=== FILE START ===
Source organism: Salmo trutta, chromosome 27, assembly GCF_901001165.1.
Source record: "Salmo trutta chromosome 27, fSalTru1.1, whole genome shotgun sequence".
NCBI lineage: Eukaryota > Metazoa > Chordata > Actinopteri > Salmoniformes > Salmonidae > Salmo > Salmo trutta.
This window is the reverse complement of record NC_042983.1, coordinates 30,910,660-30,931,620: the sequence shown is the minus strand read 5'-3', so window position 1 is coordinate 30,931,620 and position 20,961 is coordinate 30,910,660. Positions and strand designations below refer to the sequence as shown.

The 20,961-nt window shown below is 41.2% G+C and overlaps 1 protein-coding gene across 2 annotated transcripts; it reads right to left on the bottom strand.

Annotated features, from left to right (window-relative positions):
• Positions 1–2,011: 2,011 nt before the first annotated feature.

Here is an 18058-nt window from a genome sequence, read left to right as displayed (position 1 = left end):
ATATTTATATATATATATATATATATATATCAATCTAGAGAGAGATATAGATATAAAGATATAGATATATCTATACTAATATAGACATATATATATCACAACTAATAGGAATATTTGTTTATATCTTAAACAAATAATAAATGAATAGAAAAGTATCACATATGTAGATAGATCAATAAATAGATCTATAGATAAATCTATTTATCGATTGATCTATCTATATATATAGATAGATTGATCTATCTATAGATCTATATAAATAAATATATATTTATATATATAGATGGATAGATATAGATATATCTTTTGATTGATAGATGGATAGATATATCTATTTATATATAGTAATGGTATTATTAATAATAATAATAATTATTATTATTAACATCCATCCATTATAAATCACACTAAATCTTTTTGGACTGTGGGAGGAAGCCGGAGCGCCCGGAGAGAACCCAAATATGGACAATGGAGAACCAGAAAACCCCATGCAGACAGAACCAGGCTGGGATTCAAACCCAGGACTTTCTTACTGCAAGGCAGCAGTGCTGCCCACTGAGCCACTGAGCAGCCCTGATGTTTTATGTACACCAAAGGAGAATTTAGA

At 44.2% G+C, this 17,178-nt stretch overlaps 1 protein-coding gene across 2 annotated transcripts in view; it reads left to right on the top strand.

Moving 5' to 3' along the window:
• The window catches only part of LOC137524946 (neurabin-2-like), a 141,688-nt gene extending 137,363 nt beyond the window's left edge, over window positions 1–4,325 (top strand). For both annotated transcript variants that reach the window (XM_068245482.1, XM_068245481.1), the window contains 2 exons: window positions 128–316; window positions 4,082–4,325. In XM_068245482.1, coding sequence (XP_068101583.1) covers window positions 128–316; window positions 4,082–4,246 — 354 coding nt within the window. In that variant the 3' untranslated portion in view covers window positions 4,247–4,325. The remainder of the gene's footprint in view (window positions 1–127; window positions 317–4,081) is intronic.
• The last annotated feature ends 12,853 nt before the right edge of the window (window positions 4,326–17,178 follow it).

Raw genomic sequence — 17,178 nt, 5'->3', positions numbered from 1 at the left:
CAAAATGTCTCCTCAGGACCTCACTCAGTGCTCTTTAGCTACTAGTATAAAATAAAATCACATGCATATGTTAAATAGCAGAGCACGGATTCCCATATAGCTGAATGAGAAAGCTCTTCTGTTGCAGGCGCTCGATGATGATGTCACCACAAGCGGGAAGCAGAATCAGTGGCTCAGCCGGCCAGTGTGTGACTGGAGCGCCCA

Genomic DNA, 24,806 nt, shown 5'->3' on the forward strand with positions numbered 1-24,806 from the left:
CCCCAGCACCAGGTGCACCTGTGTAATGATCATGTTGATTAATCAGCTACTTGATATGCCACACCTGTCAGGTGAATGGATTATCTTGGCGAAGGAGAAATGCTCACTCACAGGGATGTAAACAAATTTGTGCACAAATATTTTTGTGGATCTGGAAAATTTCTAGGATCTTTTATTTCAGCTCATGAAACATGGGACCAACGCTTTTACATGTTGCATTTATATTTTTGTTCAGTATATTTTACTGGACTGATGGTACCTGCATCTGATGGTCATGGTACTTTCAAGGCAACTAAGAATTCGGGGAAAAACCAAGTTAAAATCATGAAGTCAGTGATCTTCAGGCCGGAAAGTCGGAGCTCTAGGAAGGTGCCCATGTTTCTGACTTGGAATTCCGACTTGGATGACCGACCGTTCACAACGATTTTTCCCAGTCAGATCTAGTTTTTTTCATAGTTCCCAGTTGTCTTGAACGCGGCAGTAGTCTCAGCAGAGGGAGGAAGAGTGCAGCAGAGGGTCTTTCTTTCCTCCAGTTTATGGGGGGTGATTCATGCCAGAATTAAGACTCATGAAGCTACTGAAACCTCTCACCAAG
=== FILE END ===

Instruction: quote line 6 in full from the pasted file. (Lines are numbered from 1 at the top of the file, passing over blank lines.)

Annotated features, from left to right (window-relative positions):